How many times did I look at the Charles Atlas ads, as an overlooked and insignificant child in Alabama schools in the 70s, and imagine I could earn significance with physical mastery? Hours in church (everyone in my family attended and it was assumed I/we were believers by all friends n family) trying to make sense of the christian message which is summed up as “you are not the most important thing the world and you owe it to something more important than yourself to be good to others as you make your way in the world trying to get your own needs met.”
    And sports glory – that too! I was not able to do it as long as you did, D. Work hard, make the play, have courage, deliver the goods in the moment of despair, all that stuff that sports make available to us to see when the stakes feel high but are in reality very low.
    Day dreaming all of this for hours on end, year after year. And somehow I left out, until a review of the above, all of the time I spent obsessed with beautiful girls and the mystery of love and desire and risk they represented.

    Goals? I don’t know if I had a single one as a 22 year old. I knew I would go to college and I knew I would get a profession. Those were means to an end that I was conscious of, so there was no need for a conscious goal.

    Tony Robbins calls all of this a “blueprint”, the largely unconscious assimilation of what we believe to be true about pleasure and pain and how to get more of one and less of the other.

    So I have not been “out of shape” since my 20s. I spent 3 years as a police officer and 23 as a combat aviator/US Navy leader. I have hunted many states, many animals, archery, blackpowder, rifle, pistol and shotgun. I don’t have a guess about the nature of the creator but never question that it matters as much as anything else how I treat people (my thanks to “12 Rules for Living” for clarifying the intellectual case that behavior). I have worked as hard as we all have to in order to find a loving partner and to do my part to keep that relationship growing for 20+ years.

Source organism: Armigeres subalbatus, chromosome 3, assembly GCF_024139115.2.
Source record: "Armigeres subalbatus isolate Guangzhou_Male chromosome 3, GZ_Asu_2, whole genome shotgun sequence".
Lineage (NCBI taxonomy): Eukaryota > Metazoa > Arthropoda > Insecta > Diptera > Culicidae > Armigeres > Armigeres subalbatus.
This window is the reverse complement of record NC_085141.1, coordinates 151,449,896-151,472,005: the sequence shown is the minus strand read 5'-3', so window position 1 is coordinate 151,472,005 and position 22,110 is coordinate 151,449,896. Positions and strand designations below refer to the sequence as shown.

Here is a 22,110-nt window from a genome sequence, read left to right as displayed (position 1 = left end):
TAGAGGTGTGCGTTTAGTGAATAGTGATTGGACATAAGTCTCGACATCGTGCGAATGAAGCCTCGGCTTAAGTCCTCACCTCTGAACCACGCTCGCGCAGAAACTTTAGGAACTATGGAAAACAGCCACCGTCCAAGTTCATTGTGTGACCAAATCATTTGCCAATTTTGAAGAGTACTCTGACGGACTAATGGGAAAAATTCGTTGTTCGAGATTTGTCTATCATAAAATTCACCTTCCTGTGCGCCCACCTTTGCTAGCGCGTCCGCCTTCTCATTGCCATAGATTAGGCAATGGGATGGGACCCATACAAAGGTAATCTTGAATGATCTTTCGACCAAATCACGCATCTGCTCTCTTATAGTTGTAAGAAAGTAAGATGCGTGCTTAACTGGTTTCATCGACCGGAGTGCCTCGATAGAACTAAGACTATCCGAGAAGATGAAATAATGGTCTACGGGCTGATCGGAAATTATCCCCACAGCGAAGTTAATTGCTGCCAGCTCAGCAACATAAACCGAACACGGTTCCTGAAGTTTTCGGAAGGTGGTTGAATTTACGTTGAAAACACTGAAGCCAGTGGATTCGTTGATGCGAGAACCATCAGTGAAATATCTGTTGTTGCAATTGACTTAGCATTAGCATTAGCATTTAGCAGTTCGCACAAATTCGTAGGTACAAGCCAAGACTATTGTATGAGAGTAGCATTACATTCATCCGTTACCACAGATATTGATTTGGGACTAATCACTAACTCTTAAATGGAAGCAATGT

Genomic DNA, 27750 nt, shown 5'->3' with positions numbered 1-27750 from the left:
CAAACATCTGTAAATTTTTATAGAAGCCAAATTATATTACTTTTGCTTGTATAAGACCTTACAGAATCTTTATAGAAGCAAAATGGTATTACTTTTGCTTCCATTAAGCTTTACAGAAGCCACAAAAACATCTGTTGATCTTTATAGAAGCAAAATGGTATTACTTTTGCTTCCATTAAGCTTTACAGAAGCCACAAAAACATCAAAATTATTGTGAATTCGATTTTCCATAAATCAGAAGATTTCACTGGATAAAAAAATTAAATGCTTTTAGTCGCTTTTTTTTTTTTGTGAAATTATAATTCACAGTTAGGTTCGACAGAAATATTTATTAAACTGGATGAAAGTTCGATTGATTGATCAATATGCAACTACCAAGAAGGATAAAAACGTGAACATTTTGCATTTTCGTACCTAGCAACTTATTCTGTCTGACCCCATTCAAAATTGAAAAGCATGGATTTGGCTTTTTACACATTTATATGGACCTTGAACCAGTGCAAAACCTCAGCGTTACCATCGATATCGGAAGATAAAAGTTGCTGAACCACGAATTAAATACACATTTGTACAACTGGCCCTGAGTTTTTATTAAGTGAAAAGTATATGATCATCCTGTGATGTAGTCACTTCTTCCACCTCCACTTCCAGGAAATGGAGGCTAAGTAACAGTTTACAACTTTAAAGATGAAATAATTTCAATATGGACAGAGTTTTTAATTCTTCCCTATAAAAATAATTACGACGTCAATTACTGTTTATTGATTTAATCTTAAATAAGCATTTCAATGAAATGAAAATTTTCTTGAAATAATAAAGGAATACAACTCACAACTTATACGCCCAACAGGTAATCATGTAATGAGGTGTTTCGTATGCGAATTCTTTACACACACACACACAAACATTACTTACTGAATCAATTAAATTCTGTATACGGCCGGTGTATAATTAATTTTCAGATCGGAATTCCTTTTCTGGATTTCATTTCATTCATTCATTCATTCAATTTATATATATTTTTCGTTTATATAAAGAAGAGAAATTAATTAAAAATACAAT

What I have lived was what I dreamed as a youth, at least, my best approximation thereof. I failed my blueprint so many times in poor choices, fear, anxiety and inability to see or change who I was hurting and how to avoid it. The pain of those failures paved the way for improvement over time. I miss the mark every day. Turns out all of those daydreams became fuel for the will to try to solve the puzzle of matching my blueprint, just like “Groundhog Day.”

    As I write, I wonder about the blueprint of those who have more talent – brains, courage, competence – but wind up like Yogi’s gem: “If you don’t know where you are going you’ll end up someplace else.”

    There’s a lot of meat on that “blueprint” bone with regards to politicians, mass murderers (same thing in many cases) and all of the others folks seemingly suffering due to nothing more than their ability to set and sustain a viable course in life.

    Folks generally over emphasize the power of conscious thought and underemphasize the impact of the unconscious, which is in accordance with my general observation that goal setting is good but entirely insufficient for desired outcomes.
    Thanks as always D for a thought provoking “musings”.